Agencies have a “can’t live with it, can’t live without it” relationship with Facebook.
The world’s second-largest ad platform, which reaches roughly 2.4 billion people, is a must-buy for brands. But a stream of issues around brand safety, misinformation and election integrity have made Facebook a precarious place for a brand to expose itself.
Facebook’s agency relationships are overseen by Patrick Harris, VP of global agency development, who joined the company eight years ago when it didn’t have a cohesive go-to-market strategy for agencies.
“It was like, there are these large holding companies, we don’t have people looking after them, but we know they’re really important,” he told AdExchanger.
Today, Facebook has 450 people in 50 countries focused on agency relationships. While the platform has worked closely with holding companies since 2011, it has recently expanded to cover creative agencies and management consulting firms and is beefing up its presence in local markets.
But as Facebook focuses on helping buyers get the most value out of its products, it’s navigating a changing political and regulatory landscape that impacts the way brands view the platform.
“We’re all navigating this new normal,” Harris said. “We have to own our responsibility and transparently communicate as much and as often as possible.”
He spoke with AdExchanger.
AdExchanger: How do you respond to agency concerns around data privacy and security on Facebook?
PATRICK HARRIS: We have to acknowledge when we’ve made mistakes. We have to transparently communicate what we’re doing to fix and honor the responsibility we have to our advertisers. We’re trying to get better at getting ahead of these things. We’re responding in time frames that make it easier for agencies to explain [what it means] to their clients.
The noise coming from Facebook has been loud, but these issues are things we and the industry need to [focus on]. We need to work with government bodies to make sure we’ve got policies that protect people but also allow businesses to thrive and people to communicate.
Agency CEOs have called for marketers to stop buying Facebook to hold the platform accountable. What’s your response when you see things like that?
We pick up the phone. We’ve got to engage. It’s our responsibility to understand where people are coming from, be available to answer questions and meet with their clients. We would prefer to have advocates versus adversaries, but it’s our job to make sure people feel confident enough to be our advocates.
It depends on who you ask and in which country. It’s our responsibility to make sure they trust and believe in the decisions we’re making as a company.
We want clients and agencies to trust that we can be the No. 1 growth driver for their businesses. More importantly, we want them to trust the integrity of the people who are serving them and the company as well.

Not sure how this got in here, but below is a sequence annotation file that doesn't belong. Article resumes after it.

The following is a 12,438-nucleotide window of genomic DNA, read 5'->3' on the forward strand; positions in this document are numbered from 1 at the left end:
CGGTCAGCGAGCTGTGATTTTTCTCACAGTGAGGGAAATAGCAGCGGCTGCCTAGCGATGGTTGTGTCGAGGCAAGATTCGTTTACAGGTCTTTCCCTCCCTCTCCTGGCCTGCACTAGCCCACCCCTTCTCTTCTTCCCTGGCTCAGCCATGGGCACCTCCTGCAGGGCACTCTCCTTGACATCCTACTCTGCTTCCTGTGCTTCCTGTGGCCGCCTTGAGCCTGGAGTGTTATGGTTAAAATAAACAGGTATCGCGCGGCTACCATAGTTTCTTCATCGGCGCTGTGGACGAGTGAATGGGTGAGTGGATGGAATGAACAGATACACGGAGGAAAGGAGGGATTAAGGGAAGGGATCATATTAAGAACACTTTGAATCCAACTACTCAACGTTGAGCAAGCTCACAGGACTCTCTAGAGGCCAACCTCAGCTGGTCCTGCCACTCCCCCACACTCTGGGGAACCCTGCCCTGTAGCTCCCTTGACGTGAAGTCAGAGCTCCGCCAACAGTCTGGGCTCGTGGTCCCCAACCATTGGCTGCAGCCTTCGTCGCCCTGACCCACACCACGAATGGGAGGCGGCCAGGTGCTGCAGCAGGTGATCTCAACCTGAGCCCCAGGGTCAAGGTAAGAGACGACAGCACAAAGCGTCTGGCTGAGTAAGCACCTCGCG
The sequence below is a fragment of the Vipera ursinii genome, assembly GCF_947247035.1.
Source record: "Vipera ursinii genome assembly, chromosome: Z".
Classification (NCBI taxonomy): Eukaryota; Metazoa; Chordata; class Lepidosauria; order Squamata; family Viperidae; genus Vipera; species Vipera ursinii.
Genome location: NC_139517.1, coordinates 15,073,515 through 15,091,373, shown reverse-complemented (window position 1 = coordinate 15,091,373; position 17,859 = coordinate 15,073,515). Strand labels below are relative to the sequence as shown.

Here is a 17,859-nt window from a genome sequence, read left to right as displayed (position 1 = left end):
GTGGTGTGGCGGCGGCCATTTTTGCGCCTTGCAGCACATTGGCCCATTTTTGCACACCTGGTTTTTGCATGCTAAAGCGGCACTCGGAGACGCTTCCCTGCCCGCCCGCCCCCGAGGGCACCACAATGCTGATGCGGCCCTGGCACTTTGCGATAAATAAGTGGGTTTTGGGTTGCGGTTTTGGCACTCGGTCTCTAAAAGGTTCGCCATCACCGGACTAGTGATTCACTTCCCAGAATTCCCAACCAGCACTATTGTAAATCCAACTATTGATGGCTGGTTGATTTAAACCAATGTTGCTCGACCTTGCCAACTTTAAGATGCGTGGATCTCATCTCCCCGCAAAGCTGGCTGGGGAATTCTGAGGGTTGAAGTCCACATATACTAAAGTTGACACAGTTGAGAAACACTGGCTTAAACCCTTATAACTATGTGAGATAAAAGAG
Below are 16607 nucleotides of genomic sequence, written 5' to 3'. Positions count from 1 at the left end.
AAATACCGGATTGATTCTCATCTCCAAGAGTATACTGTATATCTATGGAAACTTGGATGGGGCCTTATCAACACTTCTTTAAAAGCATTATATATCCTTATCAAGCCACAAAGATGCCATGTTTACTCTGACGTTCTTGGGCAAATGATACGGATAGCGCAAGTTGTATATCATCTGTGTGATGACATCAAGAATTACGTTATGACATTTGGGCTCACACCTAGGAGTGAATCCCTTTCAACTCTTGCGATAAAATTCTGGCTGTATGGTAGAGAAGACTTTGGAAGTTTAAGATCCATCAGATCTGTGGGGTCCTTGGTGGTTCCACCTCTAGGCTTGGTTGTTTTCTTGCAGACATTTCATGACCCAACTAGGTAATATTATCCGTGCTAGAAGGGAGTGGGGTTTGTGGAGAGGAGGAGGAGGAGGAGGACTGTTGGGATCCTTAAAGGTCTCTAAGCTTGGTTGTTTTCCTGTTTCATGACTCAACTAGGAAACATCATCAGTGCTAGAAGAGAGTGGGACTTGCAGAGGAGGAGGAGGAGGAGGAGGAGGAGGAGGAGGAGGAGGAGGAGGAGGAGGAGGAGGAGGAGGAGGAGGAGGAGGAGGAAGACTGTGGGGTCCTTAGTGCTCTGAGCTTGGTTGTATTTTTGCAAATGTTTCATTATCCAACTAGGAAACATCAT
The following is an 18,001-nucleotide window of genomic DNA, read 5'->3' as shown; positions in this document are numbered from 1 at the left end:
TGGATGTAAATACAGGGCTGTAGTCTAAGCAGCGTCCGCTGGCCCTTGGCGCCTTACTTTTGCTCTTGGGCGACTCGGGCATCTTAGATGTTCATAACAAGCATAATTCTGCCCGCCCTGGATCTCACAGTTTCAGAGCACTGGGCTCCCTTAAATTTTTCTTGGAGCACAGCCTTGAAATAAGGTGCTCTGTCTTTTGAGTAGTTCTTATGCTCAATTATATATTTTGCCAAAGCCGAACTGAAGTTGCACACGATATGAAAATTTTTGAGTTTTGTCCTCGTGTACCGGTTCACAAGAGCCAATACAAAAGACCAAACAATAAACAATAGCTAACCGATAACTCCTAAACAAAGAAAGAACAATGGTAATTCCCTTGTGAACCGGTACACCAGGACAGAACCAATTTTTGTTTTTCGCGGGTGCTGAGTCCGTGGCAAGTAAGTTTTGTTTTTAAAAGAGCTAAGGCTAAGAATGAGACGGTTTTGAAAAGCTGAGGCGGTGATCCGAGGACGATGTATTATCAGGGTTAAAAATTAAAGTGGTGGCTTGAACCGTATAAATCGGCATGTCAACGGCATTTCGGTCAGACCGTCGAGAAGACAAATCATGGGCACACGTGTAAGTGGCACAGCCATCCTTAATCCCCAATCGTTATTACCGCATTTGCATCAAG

How has the way you worked with agencies evolved over the past eight years?
It used to be very clear who owned what. The big idea came from the creative agency. The fiduciary responsibility was maintained by the media agency. Now there’s such a blurred line. You have new entrants like digital specialist agencies and a whole host of creative Facebook Marketing Partners that didn’t exist five years ago. You’ve got the in-housing movement fueled by Fortune 500 brands where cost-cutting seems to be the norm.
On top of that you have the management consulting firms. Look at what they’re doing from an M&A perspective. If they’re helping a large automotive company rewire their supply chain, you can bolt on digital advertising to that.
How does Facebook work with consultants, who generally stay away from media buying?
We’ve always looked at our entrance into [client] organizations through the lens of the CMO. But there’s so much more to that as we get into enterprise opportunities. Workplace is a perfect example. If you’re a large company, are your employees using Slack or Yammer or Workplace? That’s a small example of how consulting firms can help us reach new clients where they have relationships with the CIO, CTO, CEO and board.
Fortune 500 companies [are trying to figure out]: How do I make my business more digital? How do I do things like online to offline? How do I do customer care in a world where more people are messaging on mobile? These are all solutions Facebook can help with that aren’t immediate advertising opportunities. But if we can be a valued partner for large organizations, consulting firms can help us get in there.
What are buyers asking for from Facebook these days? How is the buy changing?
Stories are huge. [Agencies] get the value. It’s more about doing it at the speed that meets consumer expectations. [They] are experimenting with the creative. It’s like mobile video three or four years ago. You can’t just put a six-second pre-roll in the News Feed and expect it to work. You can’t just put your mobile video in Stories and expect it to work.
We also launched a product that gives people the opportunity to buy in a way that’s very consistent with how they buy television. You get a fixed rate, guaranteed audience, all of the things you would find in an upfront. That’s around Watch.
Are brands buying Watch?
Advertisers are excited because it’s a brand safe environment. There’s a ton of review. We’re trying to figure out the ad pods, but giving predictably and control outside of the auction is a place where people are interested.
This interview has been edited and condensed.
This post was syndicated from Ad Exchanger.